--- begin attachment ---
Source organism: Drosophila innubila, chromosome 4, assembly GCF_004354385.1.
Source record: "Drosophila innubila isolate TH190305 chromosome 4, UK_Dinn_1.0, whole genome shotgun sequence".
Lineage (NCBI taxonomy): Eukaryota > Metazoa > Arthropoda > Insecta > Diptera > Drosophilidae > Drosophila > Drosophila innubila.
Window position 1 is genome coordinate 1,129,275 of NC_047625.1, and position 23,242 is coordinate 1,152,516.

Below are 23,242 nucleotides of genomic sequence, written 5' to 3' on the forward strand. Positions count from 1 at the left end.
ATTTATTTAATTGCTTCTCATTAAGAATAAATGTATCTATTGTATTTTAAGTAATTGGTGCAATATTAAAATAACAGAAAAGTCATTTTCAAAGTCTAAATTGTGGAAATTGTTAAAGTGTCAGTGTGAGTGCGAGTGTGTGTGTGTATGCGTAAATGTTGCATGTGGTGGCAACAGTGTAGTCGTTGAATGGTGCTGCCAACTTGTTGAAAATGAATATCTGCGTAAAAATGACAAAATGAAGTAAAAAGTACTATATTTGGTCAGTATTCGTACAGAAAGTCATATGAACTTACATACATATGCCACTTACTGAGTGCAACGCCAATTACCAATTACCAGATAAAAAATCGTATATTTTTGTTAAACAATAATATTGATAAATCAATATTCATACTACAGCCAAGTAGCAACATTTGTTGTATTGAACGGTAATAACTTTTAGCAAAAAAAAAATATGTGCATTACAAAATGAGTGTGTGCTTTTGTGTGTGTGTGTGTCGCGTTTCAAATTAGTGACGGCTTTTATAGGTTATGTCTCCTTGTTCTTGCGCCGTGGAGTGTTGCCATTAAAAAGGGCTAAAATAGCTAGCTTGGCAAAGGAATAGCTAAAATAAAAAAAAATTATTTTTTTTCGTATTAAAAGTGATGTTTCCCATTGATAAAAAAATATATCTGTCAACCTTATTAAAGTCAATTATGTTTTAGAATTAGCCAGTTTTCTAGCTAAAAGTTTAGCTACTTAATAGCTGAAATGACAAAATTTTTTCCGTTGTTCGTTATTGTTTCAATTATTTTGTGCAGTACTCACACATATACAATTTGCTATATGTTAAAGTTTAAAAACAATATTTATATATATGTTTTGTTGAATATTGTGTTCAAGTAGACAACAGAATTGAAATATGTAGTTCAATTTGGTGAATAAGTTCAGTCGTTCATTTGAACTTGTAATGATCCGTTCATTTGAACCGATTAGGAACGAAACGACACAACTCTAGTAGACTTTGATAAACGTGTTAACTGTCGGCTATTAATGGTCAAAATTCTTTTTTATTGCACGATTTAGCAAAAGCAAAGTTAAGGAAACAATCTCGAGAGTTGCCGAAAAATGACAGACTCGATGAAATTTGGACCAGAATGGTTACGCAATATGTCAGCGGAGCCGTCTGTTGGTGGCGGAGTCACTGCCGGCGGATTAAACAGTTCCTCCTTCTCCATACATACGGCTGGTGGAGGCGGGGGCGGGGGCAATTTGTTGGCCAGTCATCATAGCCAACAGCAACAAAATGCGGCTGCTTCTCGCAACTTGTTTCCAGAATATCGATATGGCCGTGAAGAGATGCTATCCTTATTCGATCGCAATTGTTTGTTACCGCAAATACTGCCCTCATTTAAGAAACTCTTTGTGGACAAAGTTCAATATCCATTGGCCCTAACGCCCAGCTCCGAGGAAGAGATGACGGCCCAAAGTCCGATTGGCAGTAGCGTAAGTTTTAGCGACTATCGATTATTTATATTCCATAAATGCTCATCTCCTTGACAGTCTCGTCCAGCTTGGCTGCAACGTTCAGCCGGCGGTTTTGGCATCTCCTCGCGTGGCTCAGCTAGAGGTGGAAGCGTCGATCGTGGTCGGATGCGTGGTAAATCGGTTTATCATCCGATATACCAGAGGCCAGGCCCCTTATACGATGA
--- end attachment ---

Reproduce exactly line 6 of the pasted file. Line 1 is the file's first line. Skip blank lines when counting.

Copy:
ATTTATTTAATTGCTTCTCATTAAGAATAAATGTATCTATTGTATTTTAAGTAATTGGTGCAATATTAAAATAACAGAAAAGTCATTTTCAAAGTCTAAATTGTGGAAATTGTTAAAGTGTCAGTGTGAGTGCGAGTGTGTGTGTGTATGCGTAAATGTTGCATGTGGTGGCAACAGTGTAGTCGTTGAATGGTGCTGCCAACTTGTTGAAAATGAATATCTGCGTAAAAATGACAAAATGAAGTAAAAAGTACTATATTTGGTCAGTATTCGTACAGAAAGTCATATGAACTTACATACATATGCCACTTACTGAGTGCAACGCCAATTACCAATTACCAGATAAAAAATCGTATATTTTTGTTAAACAATAATATTGATAAATCAATATTCATACTACAGCCAAGTAGCAACATTTGTTGTATTGAACGGTAATAACTTTTAGCAAAAAAAAAATATGTGCATTACAAAATGAGTGTGTGCTTTTGTGTGTGTGTGTGTCGCGTTTCAAATTAGTGACGGCTTTTATAGGTTATGTCTCCTTGTTCTTGCGCCGTGGAGTGTTGCCATTAAAAAGGGCTAAAATAGCTAGCTTGGCAAAGGAATAGCTAAAATAAAAAAAAATTATTTTTTTTCGTATTAAAAGTGATGTTTCCCATTGATAAAAAAATATATCTGTCAACCTTATTAAAGTCAATTATGTTTTAGAATTAGCCAGTTTTCTAGCTAAAAGTTTAGCTACTTAATAGCTGAAATGACAAAATTTTTTCCGTTGTTCGTTATTGTTTCAATTATTTTGTGCAGTACTCACACATATACAATTTGCTATATGTTAAAGTTTAAAAACAATATTTATATATATGTTTTGTTGAATATTGTGTTCAAGTAGACAACAGAATTGAAATATGTAGTTCAATTTGGTGAATAAGTTCAGTCGTTCATTTGAACTTGTAATGATCCGTTCATTTGAACCGATTAGGAACGAAACGACACAACTCTAGTAGACTTTGATAAACGTGTTAACTGTCGGCTATTAATGGTCAAAATTCTTTTTTATTGCACGATTTAGCAAAAGCAAAGTTAAGGAAACAATCTCGAGAGTTGCCGAAAAATGACAGACTCGATGAAATTTGGACCAGAATGGTTACGCAATATGTCAGCGGAGCCGTCTGTTGGTGGCGGAGTCACTGCCGGCGGATTAAACAGTTCCTCCTTCTCCATACATACGGCTGGTGGAGGCGGGGGCGGGGGCAATTTGTTGGCCAGTCATCATAGCCAACAGCAACAAAATGCGGCTGCTTCTCGCAACTTGTTTCCAGAATATCGATATGGCCGTGAAGAGATGCTATCCTTATTCGATCGCAATTGTTTGTTACCGCAAATACTGCCCTCATTTAAGAAACTCTTTGTGGACAAAGTTCAATATCCATTGGCCCTAACGCCCAGCTCCGAGGAAGAGATGACGGCCCAAAGTCCGATTGGCAGTAGCGTAAGTTTTAGCGACTATCGATTATTTATATTCCATAAATGCTCATCTCCTTGACAGTCTCGTCCAGCTTGGCTGCAACGTTCAGCCGGCGGTTTTGGCATCTCCTCGCGTGGCTCAGCTAGAGGTGGAAGCGTCGATCGTGGTCGGATGCGTGGTAAATCGGTTTATCATCCGATATACCAGAGGCCAGGCCCCTTATACGATGA